The development of unconventional hydrocarbon resources has changed the energy-political landscape of the world and tight rocks might ultimately supply a dominant part of our demands for energy.
A combined CO2 stimulation and permanent storage in shale rocks may provide a robust solution to environmental problems related to the combustion of fossil fuel such as natural gas. In fact, the net economic effect of simultaneous stimulation and storage may play a critical role in deployment of large-scale gas production from shale plays in Poland.
The idea of the project is based on the observation that the CO2 has a stronger binding than methane to the organic matter contained in shales. CO2 may therefore be used to enhance gas production, while at the same time remaining trapped in the shale matrix.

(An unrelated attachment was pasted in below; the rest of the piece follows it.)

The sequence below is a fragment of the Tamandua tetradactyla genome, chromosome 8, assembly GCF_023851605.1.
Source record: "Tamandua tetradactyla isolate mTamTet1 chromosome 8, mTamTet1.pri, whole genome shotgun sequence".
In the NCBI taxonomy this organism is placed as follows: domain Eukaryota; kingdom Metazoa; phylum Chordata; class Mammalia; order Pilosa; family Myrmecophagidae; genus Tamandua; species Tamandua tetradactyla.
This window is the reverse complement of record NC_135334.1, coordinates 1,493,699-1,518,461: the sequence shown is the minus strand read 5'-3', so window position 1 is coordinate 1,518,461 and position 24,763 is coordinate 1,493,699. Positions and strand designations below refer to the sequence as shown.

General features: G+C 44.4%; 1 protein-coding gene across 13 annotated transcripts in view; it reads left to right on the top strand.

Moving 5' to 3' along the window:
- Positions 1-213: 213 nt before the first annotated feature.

However, the understanding of basic mechano-chemical processes underlying the CO2-CH4 replacement in shales is still missing, making it hard to assess the feasibility of industrial implementation of this technology.
Our project aims at filling this gap by performing multiscale, transdisciplinary laboratory and theoretical studies of the CO2 sequestration in shales, concentrating on the rocks from Pomeranian shale formations.
To this end, we have built an interdisciplinary team with a broad range of experts: from the computational physicists specializing in ab-initio, quantum-based computational techniques to the experimentalists using microfluidic methods to visualize the flow and reactions in shale structures.
The combined expertise of this multidisciplinary Polish-Norwegian research team will allow, for the first time, to create a comprehensive model of CO2 sequestration in shale rocks, capable of assessment of the storage capacity of Pomeranian shale formations.
More information on the Shaleseq project web site